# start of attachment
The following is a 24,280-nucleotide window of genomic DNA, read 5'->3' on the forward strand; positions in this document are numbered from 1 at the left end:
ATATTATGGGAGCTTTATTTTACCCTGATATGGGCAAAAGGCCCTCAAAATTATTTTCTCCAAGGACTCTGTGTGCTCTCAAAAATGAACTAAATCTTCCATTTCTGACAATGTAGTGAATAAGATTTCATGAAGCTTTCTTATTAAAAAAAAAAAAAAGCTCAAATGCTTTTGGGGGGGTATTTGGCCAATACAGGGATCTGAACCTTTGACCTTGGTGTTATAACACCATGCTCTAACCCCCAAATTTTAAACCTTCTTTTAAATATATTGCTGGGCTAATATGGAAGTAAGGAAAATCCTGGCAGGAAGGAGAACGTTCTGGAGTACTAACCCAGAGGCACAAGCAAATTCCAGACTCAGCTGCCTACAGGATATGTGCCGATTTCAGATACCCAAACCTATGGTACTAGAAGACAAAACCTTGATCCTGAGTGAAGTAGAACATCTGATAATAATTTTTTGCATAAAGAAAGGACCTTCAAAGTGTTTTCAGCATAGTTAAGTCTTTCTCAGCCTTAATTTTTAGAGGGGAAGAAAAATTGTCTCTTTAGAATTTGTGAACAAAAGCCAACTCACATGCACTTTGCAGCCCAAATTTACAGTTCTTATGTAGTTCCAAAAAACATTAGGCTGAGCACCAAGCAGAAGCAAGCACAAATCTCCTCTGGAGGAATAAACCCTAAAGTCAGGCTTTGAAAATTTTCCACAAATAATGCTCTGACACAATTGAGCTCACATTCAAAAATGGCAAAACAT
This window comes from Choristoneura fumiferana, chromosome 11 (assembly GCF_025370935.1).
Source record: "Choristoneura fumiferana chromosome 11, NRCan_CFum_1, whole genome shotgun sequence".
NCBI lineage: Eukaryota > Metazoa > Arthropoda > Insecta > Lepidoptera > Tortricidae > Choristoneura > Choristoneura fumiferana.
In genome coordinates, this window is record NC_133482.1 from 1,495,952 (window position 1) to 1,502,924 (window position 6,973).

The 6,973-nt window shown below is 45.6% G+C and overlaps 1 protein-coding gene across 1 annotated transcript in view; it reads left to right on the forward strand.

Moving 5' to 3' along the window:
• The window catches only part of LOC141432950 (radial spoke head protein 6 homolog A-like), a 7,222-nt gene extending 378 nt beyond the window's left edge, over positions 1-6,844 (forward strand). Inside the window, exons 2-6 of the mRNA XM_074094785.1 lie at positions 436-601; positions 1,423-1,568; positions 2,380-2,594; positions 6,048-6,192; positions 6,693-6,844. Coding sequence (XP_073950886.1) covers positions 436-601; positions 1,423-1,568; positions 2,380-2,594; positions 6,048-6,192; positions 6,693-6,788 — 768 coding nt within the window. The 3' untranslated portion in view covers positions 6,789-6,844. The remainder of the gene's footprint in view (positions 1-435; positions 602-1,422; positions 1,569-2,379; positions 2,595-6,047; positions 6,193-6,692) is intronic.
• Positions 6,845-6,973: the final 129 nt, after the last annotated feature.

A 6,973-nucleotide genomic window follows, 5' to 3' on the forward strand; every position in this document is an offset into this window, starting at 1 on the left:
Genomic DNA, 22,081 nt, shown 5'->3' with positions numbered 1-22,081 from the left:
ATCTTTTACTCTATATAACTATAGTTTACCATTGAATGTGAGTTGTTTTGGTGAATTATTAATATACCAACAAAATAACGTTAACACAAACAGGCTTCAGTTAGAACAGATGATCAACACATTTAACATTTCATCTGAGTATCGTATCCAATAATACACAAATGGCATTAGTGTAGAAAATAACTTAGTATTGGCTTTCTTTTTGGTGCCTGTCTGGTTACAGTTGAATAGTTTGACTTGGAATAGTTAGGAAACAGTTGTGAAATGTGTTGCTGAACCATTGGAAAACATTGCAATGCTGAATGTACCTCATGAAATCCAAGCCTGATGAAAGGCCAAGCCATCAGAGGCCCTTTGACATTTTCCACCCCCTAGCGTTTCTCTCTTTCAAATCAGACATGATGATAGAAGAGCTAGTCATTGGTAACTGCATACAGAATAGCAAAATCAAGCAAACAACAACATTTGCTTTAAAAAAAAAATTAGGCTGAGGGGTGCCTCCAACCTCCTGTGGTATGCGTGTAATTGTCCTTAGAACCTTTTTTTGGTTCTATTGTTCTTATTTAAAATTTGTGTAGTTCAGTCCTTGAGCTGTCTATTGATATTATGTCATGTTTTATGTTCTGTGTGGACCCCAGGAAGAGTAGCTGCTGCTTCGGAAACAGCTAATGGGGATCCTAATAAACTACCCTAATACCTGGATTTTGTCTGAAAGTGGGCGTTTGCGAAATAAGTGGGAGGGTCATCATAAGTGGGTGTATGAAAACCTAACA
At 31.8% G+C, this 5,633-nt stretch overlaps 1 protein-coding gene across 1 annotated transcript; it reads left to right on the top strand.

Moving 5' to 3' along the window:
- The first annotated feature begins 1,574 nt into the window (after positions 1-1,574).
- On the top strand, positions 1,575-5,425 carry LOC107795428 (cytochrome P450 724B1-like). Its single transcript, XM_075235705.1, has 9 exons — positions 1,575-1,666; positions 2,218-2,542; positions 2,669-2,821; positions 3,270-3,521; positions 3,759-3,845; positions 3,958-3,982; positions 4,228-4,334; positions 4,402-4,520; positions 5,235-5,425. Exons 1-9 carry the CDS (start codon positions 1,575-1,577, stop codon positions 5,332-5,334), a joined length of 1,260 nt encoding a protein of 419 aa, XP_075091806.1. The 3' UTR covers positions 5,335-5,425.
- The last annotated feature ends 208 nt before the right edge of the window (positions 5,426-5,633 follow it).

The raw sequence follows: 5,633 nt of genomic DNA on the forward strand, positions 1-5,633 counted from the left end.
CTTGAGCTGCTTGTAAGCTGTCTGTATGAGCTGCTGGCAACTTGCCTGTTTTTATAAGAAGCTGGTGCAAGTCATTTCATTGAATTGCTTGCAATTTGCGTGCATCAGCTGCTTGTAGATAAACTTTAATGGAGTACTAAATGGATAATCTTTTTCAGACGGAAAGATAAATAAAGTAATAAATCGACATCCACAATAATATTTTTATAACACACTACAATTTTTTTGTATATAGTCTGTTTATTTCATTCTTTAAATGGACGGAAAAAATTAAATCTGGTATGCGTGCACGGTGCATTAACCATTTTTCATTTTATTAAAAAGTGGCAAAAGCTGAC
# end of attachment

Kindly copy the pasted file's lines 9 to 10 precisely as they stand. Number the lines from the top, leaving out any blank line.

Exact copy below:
• The window catches only part of LOC141432950 (radial spoke head protein 6 homolog A-like), a 7,222-nt gene extending 378 nt beyond the window's left edge, over positions 1-6,844 (forward strand). Inside the window, exons 2-6 of the mRNA XM_074094785.1 lie at positions 436-601; positions 1,423-1,568; positions 2,380-2,594; positions 6,048-6,192; positions 6,693-6,844. Coding sequence (XP_073950886.1) covers positions 436-601; positions 1,423-1,568; positions 2,380-2,594; positions 6,048-6,192; positions 6,693-6,788 — 768 coding nt within the window. The 3' untranslated portion in view covers positions 6,789-6,844. The remainder of the gene's footprint in view (positions 1-435; positions 602-1,422; positions 1,569-2,379; positions 2,595-6,047; positions 6,193-6,692) is intronic.
• Positions 6,845-6,973: the final 129 nt, after the last annotated feature.